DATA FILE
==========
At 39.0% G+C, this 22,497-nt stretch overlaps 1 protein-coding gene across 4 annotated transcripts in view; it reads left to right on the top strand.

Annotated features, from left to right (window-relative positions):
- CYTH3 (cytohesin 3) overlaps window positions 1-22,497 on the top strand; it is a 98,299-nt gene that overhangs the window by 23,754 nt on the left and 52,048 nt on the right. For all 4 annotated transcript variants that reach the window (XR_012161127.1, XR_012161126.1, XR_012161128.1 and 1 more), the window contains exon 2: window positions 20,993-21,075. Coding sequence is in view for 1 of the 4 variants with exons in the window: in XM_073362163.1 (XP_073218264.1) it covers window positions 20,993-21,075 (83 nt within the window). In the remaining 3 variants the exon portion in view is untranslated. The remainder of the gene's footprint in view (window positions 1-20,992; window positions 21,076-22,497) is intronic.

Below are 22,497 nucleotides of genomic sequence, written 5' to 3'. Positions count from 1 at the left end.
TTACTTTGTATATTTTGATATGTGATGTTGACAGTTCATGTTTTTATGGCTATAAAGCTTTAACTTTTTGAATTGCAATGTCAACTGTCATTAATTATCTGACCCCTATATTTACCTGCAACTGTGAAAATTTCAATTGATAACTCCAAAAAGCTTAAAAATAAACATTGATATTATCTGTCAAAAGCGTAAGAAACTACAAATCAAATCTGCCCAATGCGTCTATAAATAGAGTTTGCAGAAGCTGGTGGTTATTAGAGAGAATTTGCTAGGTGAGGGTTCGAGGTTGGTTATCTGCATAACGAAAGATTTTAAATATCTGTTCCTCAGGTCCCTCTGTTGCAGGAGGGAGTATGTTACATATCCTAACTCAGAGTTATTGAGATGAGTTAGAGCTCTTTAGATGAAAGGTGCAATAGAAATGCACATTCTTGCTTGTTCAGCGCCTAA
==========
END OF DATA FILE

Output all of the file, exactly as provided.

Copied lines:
At 39.0% G+C, this 22,497-nt stretch overlaps 1 protein-coding gene across 4 annotated transcripts in view; it reads left to right on the top strand.

Annotated features, from left to right (window-relative positions):
- CYTH3 (cytohesin 3) overlaps window positions 1-22,497 on the top strand; it is a 98,299-nt gene that overhangs the window by 23,754 nt on the left and 52,048 nt on the right. For all 4 annotated transcript variants that reach the window (XR_012161127.1, XR_012161126.1, XR_012161128.1 and 1 more), the window contains exon 2: window positions 20,993-21,075. Coding sequence is in view for 1 of the 4 variants with exons in the window: in XM_073362163.1 (XP_073218264.1) it covers window positions 20,993-21,075 (83 nt within the window). In the remaining 3 variants the exon portion in view is untranslated. The remainder of the gene's footprint in view (window positions 1-20,992; window positions 21,076-22,497) is intronic.

Below are 22,497 nucleotides of genomic sequence, written 5' to 3'. Positions count from 1 at the left end.
TTACTTTGTATATTTTGATATGTGATGTTGACAGTTCATGTTTTTATGGCTATAAAGCTTTAACTTTTTGAATTGCAATGTCAACTGTCATTAATTATCTGACCCCTATATTTACCTGCAACTGTGAAAATTTCAATTGATAACTCCAAAAAGCTTAAAAATAAACATTGATATTATCTGTCAAAAGCGTAAGAAACTACAAATCAAATCTGCCCAATGCGTCTATAAATAGAGTTTGCAGAAGCTGGTGGTTATTAGAGAGAATTTGCTAGGTGAGGGTTCGAGGTTGGTTATCTGCATAACGAAAGATTTTAAATATCTGTTCCTCAGGTCCCTCTGTTGCAGGAGGGAGTATGTTACATATCCTAACTCAGAGTTATTGAGATGAGTTAGAGCTCTTTAGATGAAAGGTGCAATAGAAATGCACATTCTTGCTTGTTCAGCGCCTAA